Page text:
Gambler who bet Rangers would be relegated loses £250K claim against bookies



Lord Bannatyne
Lord Bannatyne

A punter who placed a £100 bet at odds of 2500/1 for “Rangers to be relegated” from the Scottish Premier League has had his £250,000 claim against the bookmakers rejected after the company refused to pay out.

A judge in the Court of Session ruled that the simple, natural and ordinary meaning of relegation was to be found in the SPL rules and not in a dictionary.

Retired bookie Albert Kinloch, 72, raised the action against Coral Racing Limited, arguing that the bookmakers’ position was “unfair”.

Lord Bannatyne heard that the pursuer placed the bet in September 2011 when Rangers were second in the SPL, but that was against a background of widely reported concerns about the financial situation of the company operating the football club.

The pensioner visited Coral Bookmakers in Tollcross Road, Glasgow and asked what price they would offer and he was quoted odds of 2500/1.

The cashier called her head office and confirmed that the bet was okay and he decided to take his chances and place a bet of £100 as he thought it was “a good throw away bet”.

He wrote on the betting slip “From SPL …Rangers to be relegated” and said nobody at Coral suggested that they would only pay out if Rangers went down on sporting prowess or on points.

The court was told that Rangers Football Club Plc went into administration in February 2012 and entered liquidation in four months later.

The football team which played in the SPL under the name “Rangers Football Club” in the 2011/2012 season had finished in second place in the league but was docked 10 points because its owner and operator went into administration in the course of the season.

In June 2012 the administrators sold the business to SEVCO Scotland Limited, but the share in the SPL Limited previously owned by The Rangers Football Club Plc in terms of the SPL Articles of Association was not transferred to SEVCO Scotland Limited because the application was refused.

Dundee Football Club was transferred a share and played in the SPL in the 2012/2013 season, which started in August 2012, while a team with the name “Rangers Football Club” played in the third division of the Scottish Football League.

According to the pursuer it was “common knowledge” at the time that he placed his bet that Rangers were in “financial troubles” and he knew that clubs could be relegated for financial reasons from what had happened to Gretna in 2008.

So far as the ordinary natural meaning of the words contained in the bet the pursuer’s construction was based on dictionary definitions: “relegate is to move to a lower class (football) or to move to a lower division of a league (sport) or move down/demote”.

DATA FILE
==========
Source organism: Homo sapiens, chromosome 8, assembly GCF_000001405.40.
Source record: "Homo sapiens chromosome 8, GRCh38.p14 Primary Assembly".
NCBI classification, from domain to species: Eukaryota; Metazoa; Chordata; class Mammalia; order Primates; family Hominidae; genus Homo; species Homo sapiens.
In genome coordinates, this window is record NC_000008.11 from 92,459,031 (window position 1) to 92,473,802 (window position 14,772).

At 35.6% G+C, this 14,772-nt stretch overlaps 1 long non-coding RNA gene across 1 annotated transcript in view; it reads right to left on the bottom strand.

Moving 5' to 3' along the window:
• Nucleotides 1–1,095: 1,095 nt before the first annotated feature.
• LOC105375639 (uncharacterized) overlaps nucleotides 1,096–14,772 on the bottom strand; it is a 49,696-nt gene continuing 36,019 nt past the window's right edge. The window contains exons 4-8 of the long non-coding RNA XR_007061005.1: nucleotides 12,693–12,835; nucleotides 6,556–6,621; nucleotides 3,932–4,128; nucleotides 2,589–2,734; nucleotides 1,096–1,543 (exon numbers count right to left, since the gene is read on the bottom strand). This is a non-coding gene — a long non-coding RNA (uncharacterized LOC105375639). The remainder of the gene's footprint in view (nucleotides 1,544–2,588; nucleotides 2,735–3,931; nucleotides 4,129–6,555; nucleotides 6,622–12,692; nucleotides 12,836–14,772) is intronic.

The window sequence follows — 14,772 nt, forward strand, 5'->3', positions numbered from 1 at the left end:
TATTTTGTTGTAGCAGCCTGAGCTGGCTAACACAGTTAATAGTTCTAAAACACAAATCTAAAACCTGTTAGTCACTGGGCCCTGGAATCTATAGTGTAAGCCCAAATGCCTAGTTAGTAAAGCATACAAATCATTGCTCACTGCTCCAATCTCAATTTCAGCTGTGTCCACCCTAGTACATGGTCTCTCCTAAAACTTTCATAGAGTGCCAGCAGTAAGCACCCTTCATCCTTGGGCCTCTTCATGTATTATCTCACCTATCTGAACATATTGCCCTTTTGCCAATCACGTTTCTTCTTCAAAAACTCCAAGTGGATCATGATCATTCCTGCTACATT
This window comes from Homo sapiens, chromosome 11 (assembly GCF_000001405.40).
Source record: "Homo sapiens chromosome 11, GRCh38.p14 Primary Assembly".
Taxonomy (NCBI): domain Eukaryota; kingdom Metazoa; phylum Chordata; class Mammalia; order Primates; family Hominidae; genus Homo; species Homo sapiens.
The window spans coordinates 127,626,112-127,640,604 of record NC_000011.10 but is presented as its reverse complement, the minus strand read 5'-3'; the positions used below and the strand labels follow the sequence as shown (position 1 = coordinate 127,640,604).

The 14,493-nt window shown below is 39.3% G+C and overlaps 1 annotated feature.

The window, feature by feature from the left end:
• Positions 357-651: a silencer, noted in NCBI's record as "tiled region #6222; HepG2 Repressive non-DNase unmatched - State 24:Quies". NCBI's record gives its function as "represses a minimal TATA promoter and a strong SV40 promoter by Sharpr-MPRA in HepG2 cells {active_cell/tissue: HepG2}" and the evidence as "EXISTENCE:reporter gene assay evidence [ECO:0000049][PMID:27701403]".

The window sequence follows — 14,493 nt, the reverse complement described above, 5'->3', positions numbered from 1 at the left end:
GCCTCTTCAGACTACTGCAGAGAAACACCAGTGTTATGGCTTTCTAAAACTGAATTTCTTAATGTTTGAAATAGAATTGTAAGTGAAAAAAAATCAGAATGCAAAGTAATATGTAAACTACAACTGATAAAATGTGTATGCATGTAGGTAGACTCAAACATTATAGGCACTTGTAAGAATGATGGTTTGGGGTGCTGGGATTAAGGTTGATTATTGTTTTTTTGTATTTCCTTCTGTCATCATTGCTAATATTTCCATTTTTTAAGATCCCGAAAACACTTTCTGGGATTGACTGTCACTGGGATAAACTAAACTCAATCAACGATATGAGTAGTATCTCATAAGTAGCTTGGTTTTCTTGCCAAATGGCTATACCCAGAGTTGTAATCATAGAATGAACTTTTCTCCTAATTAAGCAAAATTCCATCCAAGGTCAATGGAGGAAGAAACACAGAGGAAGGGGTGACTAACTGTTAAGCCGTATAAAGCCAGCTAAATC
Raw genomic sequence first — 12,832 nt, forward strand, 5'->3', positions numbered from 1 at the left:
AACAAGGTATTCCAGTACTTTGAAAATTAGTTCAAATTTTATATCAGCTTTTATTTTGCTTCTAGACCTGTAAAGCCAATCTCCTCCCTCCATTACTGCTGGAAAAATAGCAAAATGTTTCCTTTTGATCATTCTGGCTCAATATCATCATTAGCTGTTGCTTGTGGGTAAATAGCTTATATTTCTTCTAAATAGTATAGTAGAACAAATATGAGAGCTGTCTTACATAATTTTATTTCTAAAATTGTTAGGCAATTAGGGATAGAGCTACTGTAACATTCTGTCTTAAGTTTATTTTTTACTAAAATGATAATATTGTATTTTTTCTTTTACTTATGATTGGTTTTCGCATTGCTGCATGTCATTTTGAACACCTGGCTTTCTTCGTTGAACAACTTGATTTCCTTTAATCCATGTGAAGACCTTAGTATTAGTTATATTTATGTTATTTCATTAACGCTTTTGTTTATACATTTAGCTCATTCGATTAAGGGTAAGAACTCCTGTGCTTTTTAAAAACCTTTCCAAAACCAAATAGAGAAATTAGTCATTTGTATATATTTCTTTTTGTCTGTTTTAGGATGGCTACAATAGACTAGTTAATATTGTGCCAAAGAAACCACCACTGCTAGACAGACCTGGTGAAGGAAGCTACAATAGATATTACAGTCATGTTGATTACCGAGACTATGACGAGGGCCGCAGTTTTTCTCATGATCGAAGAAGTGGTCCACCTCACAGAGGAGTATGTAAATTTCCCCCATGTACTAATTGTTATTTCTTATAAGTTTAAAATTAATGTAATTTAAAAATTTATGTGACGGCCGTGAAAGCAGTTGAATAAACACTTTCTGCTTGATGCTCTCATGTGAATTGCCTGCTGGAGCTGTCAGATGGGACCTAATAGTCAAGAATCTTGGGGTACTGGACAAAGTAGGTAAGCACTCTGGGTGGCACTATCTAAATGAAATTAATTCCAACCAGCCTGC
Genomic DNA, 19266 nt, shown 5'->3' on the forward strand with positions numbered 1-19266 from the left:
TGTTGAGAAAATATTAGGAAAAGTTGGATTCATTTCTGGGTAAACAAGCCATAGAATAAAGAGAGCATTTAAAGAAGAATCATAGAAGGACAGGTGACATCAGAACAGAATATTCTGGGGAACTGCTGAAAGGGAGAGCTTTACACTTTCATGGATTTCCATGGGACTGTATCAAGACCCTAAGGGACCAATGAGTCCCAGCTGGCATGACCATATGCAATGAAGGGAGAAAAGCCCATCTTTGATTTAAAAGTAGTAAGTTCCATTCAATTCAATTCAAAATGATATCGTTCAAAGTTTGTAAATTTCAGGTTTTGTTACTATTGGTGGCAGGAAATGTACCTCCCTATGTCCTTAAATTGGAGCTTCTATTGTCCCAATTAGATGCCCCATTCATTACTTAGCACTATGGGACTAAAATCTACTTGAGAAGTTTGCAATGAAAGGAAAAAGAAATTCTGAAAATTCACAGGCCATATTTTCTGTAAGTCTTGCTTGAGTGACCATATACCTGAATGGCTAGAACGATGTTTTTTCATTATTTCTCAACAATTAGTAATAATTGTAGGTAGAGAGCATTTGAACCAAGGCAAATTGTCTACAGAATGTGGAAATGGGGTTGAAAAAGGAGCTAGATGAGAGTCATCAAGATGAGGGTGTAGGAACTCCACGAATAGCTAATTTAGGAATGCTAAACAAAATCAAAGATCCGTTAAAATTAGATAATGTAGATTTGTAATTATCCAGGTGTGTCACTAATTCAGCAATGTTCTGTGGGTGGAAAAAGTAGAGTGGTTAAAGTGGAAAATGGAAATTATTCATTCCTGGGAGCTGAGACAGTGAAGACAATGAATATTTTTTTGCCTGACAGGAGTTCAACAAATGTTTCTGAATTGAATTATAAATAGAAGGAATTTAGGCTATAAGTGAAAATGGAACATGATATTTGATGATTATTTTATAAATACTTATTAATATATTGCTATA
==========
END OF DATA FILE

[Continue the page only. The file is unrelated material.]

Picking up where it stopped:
Counsel for the pursuer argued that it was “not fair, open and transparent to read the SPL rules into the contract”.

It was her position that the Unfair Terms in Consumer Contract Regulations 1999 were directly applicable to the contract and that the bet placed by the pursuer was covered by the 1999 regulations, the purpose of which was to “redress the balance” in bargaining power between the consumer and the supplier.

However, the judge rejected the pursuer’s position, which he described as “misconceived”, adding that the regulations did not apply because the pursuer was a “professional gambler”.

In a written opinion, Lord Bannatyne said:  “I did not accept the pursuer’s evidence as credible where he sought to portray himself as an ordinary person in relation to gambling and as someone who was not carrying out his business, trade or profession when he placed the bet. For the above reason the 1999 regulations do not apply to the contract.”

He continued: “It was either unchallenged evidence or a matter of admission, that what happened to Rangers at the material time was this: the Rangers Football Club Plc sold inter alia the one share in the SPL to Sevco Scotland Limited.

“That sale required the approval of at least eight of the members of the SPL. That application was refused. It was thus no longer eligible to play in the SPL.

“It thereafter applied to the SFL and was permitted to join the lowest league of the SFL. The foregoing process cannot be described as being moved by anyone to a lower division, or being moved down or demoted.

“The dictionary definitions are not apt to cover what happened to Rangers. I am satisfied that what did not happen was that the SPL moved or demoted Rangers to a lower division.

“Rangers ended up in a lower division by the entry into a contract which allowed them to join the SFL in the third division.”

The judge added: “The background information reasonably available to both parties at the time of placing the bet was this: Rangers were in very serious financial difficulties and what had happened to Gretna in light of financial difficulties.

“In those circumstances if the pursuer’s construction is correct the chances of Rangers not being in the SPL in the following season were very high. They were very considerably higher than if the defenders contended for construction was correct.

“On the basis of Rangers footballing strength at the material time, as shown by their final position in the league even after deduction of 10 points because of their financial difficulties, the chances of their being relegated in terms of the defenders’ definition of that term, were very slight indeed and might properly be described as highly unlikely.

“Having regard to the above circumstances I believe that the odds set are a clear indicator that the defenders contended for construction with respect to this matter is the correct one.”

© Scottish Legal News Ltd 2021



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